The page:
Leisy Abrego, UCLA
Leisy J. Abrego is Assistant Professor in the César E. Chávez Department of Chicana and Chicano Studies at UCLA. Trained as a sociologist, she studies families, Central American migration, and Latino immigrants’ lived experiences of U.S. immigration laws. Her book, Sacrificing Families: Navigating Laws, Labor, and Love Across Borders (Stanford University Press), examines the economic and emotional well-being of immigrants and their families—both in the United States and in the home country—as these are shaped by immigration policies and gendered expectations. She also conducts research on the well-being of mixed status Latino families and undocumented youth.
Matthew Coleman, Ohio State University
Dr. Mat Coleman (UCLA Geography, 2005) is a political geographer who works in the areas of critical geopolitics, law and geography, political economy, and particularly immigration law and policy. His research focuses on immigration enforcement in the U.S. and on the detention and deportation of mostly U.S.-bound undocumented laborers from the Western hemisphere. A major theme in Dr. Coleman’s research concerns the politics, policies, and practice of interior enforcement in so-called ‘non-border’ spaces. His research shows how the merger of immigration law enforcement, which governs the civil offense of undocumented entry and residence, with a broader realm of criminal law statute and practice has transformed immigration control from an outwards-looking power focused on stopping territorial entry to also an inwards-looking power focused on resident undocumented immigrant populations. Dr. Coleman’s research shows that the merger of civil immigration law and criminal law has made detention and deportation much more likely for undocumented immigrants who come into routine contact with state authorities in non-border spaces, and as such has shifted immigration policing into everyday sites of immigrant labor and social reproduction. His current research is focused on the importance of traffic enforcement to programs like 287(g) and Secure Communities.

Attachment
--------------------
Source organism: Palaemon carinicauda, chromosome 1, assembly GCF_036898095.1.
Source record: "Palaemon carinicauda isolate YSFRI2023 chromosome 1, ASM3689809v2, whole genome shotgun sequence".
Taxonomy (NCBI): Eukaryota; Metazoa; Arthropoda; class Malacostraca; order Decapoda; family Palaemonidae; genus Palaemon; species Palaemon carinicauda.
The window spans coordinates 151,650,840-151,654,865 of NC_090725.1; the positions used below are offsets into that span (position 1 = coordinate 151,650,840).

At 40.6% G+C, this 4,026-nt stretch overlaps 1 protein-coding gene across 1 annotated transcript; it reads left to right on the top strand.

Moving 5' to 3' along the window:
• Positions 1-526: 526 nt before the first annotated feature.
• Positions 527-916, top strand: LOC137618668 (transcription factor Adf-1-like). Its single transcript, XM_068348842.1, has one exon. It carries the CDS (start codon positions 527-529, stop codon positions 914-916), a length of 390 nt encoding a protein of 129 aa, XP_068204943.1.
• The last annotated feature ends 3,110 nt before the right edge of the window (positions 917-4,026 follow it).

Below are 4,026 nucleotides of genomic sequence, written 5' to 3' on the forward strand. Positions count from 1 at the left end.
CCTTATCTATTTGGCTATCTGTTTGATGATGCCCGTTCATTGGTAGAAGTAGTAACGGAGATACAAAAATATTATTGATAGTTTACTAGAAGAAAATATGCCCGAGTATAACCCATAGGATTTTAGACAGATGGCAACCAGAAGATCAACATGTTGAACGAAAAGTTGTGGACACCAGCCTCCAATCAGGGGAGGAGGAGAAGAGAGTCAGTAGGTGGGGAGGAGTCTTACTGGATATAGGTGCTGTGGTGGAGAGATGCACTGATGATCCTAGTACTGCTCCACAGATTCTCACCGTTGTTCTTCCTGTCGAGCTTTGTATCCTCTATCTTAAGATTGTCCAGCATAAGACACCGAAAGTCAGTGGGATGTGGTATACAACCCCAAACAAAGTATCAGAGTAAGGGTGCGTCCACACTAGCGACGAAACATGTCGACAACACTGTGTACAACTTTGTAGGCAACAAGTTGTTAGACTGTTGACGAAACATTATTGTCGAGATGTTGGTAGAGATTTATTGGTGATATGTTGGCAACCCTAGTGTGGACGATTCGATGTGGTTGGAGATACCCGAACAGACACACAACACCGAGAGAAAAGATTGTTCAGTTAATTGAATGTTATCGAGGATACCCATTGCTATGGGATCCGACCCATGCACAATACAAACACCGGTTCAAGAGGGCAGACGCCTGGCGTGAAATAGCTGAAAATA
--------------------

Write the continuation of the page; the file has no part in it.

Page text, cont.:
Tanya Golash-Boza, University of California, Merced